"Substantially justified" means justified to a degree that could satisfy a reasonable person. Id. at 683. The Commissioner must show that his "position was substantially justified at both the administrative and litigation levels." Gowen v. Bowen, 855 F.2d 613, 615 (8th Cir. 1988) (citing 28 U.S.C. § 2412(d)(2)(D)). A "substantially justified" position need not be correct so long as "a reasonable person could think it correct, that is, if it has a reasonable basis in law and fact." Bah, 548 F.3d at 683-84 (citing Pierce v. Underwood, 487 U.S. 552, 565-566 (1988)); Welter v. Sullivan, 941 F.2d 674, 676 (8th Cir. 1991). Because the substantial evidence and substantial justification standards are different, the Commissioner's position in denying benefits can be substantially justified even if the denial is unsupported by substantial evidence on the record as a whole. As the Eighth Circuit explained: Under the substantial evidence standard, the district court must consider evidence that both supports and detracts from the Secretary's position. In contrast, under the substantial justification standard the district court only considers whether there is a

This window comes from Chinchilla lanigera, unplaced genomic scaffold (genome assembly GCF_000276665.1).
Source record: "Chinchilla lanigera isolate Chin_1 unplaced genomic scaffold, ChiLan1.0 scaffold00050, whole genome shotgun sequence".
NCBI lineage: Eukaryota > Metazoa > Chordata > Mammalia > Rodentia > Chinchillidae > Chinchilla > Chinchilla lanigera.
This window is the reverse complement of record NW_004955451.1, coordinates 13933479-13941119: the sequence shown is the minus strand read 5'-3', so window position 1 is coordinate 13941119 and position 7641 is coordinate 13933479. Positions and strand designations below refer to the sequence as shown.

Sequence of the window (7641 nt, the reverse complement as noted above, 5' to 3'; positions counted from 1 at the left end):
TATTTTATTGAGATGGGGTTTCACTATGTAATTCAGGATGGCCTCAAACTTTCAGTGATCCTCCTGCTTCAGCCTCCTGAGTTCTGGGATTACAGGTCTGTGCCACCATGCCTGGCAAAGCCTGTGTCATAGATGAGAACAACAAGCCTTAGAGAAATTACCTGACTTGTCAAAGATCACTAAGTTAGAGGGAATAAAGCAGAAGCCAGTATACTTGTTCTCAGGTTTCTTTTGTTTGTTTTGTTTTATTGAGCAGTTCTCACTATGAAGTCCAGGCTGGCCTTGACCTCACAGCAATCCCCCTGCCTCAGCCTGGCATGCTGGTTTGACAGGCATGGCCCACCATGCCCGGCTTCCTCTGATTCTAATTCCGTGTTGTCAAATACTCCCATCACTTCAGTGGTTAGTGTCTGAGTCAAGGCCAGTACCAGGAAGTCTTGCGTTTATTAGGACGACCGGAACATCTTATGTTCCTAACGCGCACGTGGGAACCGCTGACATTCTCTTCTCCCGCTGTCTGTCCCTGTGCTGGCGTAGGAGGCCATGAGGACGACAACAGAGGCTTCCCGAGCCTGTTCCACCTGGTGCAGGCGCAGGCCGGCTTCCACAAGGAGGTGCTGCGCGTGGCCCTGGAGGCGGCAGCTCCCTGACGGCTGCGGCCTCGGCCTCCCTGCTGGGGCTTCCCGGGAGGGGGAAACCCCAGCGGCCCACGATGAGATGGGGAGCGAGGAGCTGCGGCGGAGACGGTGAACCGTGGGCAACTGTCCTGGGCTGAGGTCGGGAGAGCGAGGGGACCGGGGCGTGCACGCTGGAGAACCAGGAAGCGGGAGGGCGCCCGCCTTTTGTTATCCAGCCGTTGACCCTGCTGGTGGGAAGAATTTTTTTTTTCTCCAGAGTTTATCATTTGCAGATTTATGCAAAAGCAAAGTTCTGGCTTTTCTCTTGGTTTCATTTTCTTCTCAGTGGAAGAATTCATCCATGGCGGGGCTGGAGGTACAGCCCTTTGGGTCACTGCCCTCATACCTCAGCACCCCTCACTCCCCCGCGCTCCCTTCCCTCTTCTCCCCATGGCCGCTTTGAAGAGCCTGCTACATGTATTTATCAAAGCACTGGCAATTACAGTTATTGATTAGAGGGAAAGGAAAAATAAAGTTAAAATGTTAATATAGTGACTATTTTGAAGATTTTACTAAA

reasonable basis in law and fact for the position taken by the Secretary. Welter, 941 F.2d at 676. "Because the standards are neither semantic nor legal equivalents, the Secretary can lose on the merits of the disability question and win on the application for attorney's fees." Id. (citation omitted). B. The Government's Success on Some Arguments Does Mean Its Position in the Totality of the Circumstances Was Substantially Justified. The Government does not challenge that Plaintiff was the prevailing party in this action. Rather, the Government contends that its position was substantially justified because this Court and Judge Montgomery rejected Plaintiff's argument that the previous remand order required the ALJ to find Plaintiff's complaints of headache pain credible. However, the Government does not make any arguments regarding how its position was substantially justified with respect to the issue of the ALJ exceeding the scope of the previous remand order. Essentially, the Government contends that because Plaintiff did not prevail on every argument she raised, the position of the United States was substantially justified. In Hensley v. Eckerhart, 461 U.S. 424, 434-35, 103 S. Ct. 1933, 76 L. Ed. 2d 40 (1983), the Supreme Court addressed the propriety of reducing a plaintiff's fee award under the Civil Rights Attorney's Fees Awards Act. The Court held that a "fee award should not be reduced simply because the plaintiff failed to prevail on every contention raised in the lawsuit. Litigants in good faith may raise alternative legal grounds for a desired outcome, and the court's rejection of or failure to reach certain grounds is not a sufficient reason for reducing a fee." Id. at 435. The Supreme Court followed this same reasoning in a later case decided under the EAJA. Commissioner, INS v. Jean, 496 U.S. 154, 161, 110 S. Ct. 2316, 110 L. Ed. 2d 134 (1990). The Court concluded that in deciding whether to award fees, a court should consider the totality of